John Barclay, courtesy of The Telegraph, 4 May 2018, where the title runs “How John Arlott and EW Swanton fought to keep cricket honourable”
John Arlott and E W Swanton, with their instantly recognisable voices and incisive prose, defined English cricket commentary in the second half of the 20th century. Their place in cricketing history has already been cemented by comprehensive biographies, which makes Stephen Fay and David Kynaston’s decision to embark on this joint study seem, initially, an odd one. The result, however, is one of the best pieces of cricket writing of recent years, a book that is as much about politics and social change as it is about the men themselves. It is the tale of an age in which British identity – and the sport that defined it – changed for good.
At first glance, Arlott and Swanton seem to be disparate characters, hailing from opposite ends of the social scale. A lifelong Conservative, Swanton was born in 1907, the son of a stockbroker. At the age of 17, he left boarding school to start out as a journalist, rising through the ranks to become The Daily Telegraph’s cricket correspondent – a post he held for nearly 30 years.
A firm defender of the class system, Swanton championed amateur cricketers from Oxbridge and the public schools. Always quick off the mark to engage a Duke or Duchess in conversation if one should hove into view, he was not, as Robert Runcie, the former Archbishop of Canterbury, reminded the congregation at his funeral, “a man plagued by self-doubt”.
Arlott, seven years Swanton’s junior, had more modest beginnings. His father was a council employee, his mother a secretary of the local women’s Liberal Association. Steeped in Liberal politics throughout his life, he stood twice for Parliament before becoming chief cricket correspondent for The Guardian and the voice of the BBC’s commentary.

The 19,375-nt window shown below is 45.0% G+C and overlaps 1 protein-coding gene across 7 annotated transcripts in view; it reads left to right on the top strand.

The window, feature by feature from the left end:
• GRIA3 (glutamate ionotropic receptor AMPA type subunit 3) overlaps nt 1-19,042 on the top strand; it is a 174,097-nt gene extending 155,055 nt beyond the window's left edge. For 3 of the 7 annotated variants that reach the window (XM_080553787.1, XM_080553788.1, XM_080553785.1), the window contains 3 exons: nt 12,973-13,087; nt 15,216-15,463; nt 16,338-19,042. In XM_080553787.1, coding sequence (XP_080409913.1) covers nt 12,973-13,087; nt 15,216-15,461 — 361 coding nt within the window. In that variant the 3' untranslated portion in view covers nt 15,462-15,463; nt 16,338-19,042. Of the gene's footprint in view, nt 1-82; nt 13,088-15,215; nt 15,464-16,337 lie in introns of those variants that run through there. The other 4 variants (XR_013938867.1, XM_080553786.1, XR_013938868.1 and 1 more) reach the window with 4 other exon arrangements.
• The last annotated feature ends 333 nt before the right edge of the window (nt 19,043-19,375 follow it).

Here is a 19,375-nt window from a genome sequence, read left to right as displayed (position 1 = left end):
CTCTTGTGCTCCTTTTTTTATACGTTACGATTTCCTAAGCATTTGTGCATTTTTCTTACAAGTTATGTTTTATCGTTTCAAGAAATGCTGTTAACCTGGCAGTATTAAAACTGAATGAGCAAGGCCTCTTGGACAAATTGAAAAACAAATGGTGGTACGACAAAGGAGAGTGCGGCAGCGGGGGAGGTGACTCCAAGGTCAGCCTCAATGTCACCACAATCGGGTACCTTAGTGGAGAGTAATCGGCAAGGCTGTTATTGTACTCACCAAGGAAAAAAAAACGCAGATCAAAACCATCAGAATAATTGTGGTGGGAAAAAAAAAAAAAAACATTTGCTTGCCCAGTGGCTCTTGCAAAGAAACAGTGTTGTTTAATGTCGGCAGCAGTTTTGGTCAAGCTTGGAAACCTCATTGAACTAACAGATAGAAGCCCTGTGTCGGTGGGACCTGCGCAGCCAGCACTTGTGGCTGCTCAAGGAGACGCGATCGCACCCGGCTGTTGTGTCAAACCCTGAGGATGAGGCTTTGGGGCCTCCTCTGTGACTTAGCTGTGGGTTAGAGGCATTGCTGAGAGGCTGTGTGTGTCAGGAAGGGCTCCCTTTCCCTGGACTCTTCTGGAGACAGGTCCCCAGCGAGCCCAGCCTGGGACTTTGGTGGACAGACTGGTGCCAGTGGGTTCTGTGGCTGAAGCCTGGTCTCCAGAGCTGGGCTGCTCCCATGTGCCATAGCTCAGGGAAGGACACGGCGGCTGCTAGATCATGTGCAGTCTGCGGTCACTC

He championed the cause of the underdog, the worker and the professional cricketer – those who could not afford to spend their summers playing cricket for free, and weren’t even allowed to share a dressing room with their amateur teammates. By helping to establish the Professional Cricketers’ Association – a trade union of sorts – he was instrumental in the slow breakdown of the class division between the “gentlemen” and the “players” that still marked cricket when he began to write about it in the Forties.
As two of the leading cricket journalists of their day, Swanton and Arlott came to know each other well, but a friendship never grew. Yet despite their outward differences – Swanton inclining to pomposity, Arlott more reflective – they shared a deeper set of values. In particular, they were united in rejecting public opinion on controversial issues of race.
They condemned Enoch Powell’s “Rivers of Blood” speech in 1968 with equal ferocity, with Swanton calling his fellow Conservative’s pronouncements “bloodthirsty and hateful, lacking a single compassionate phrase towards fellow members of the Commonwealth”.